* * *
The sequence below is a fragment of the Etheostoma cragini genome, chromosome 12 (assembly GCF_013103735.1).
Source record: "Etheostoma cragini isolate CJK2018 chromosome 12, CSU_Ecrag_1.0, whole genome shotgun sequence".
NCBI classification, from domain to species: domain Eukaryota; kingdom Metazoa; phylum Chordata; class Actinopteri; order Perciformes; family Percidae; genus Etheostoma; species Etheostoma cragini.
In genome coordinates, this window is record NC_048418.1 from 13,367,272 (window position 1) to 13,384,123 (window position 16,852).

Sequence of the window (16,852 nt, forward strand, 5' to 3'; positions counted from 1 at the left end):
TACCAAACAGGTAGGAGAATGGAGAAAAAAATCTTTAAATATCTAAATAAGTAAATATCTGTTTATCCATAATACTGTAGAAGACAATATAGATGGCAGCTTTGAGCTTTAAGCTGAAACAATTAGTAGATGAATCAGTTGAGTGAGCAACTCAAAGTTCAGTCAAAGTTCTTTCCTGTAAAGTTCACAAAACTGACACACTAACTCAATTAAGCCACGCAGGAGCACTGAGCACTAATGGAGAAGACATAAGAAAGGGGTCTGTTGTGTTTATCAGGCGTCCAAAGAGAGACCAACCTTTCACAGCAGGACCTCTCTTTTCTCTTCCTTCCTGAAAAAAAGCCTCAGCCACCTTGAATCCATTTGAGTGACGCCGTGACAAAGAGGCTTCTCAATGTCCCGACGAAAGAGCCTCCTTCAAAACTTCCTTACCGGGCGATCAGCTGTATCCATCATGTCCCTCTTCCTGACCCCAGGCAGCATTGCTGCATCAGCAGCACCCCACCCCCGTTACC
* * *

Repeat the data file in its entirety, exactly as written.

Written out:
The sequence below is a fragment of the Etheostoma cragini genome, chromosome 12 (assembly GCF_013103735.1).
Source record: "Etheostoma cragini isolate CJK2018 chromosome 12, CSU_Ecrag_1.0, whole genome shotgun sequence".
NCBI classification, from domain to species: domain Eukaryota; kingdom Metazoa; phylum Chordata; class Actinopteri; order Perciformes; family Percidae; genus Etheostoma; species Etheostoma cragini.
In genome coordinates, this window is record NC_048418.1 from 13,367,272 (window position 1) to 13,384,123 (window position 16,852).

Sequence of the window (16,852 nt, forward strand, 5' to 3'; positions counted from 1 at the left end):
TACCAAACAGGTAGGAGAATGGAGAAAAAAATCTTTAAATATCTAAATAAGTAAATATCTGTTTATCCATAATACTGTAGAAGACAATATAGATGGCAGCTTTGAGCTTTAAGCTGAAACAATTAGTAGATGAATCAGTTGAGTGAGCAACTCAAAGTTCAGTCAAAGTTCTTTCCTGTAAAGTTCACAAAACTGACACACTAACTCAATTAAGCCACGCAGGAGCACTGAGCACTAATGGAGAAGACATAAGAAAGGGGTCTGTTGTGTTTATCAGGCGTCCAAAGAGAGACCAACCTTTCACAGCAGGACCTCTCTTTTCTCTTCCTTCCTGAAAAAAAGCCTCAGCCACCTTGAATCCATTTGAGTGACGCCGTGACAAAGAGGCTTCTCAATGTCCCGACGAAAGAGCCTCCTTCAAAACTTCCTTACCGGGCGATCAGCTGTATCCATCATGTCCCTCTTCCTGACCCCAGGCAGCATTGCTGCATCAGCAGCACCCCACCCCCGTTACC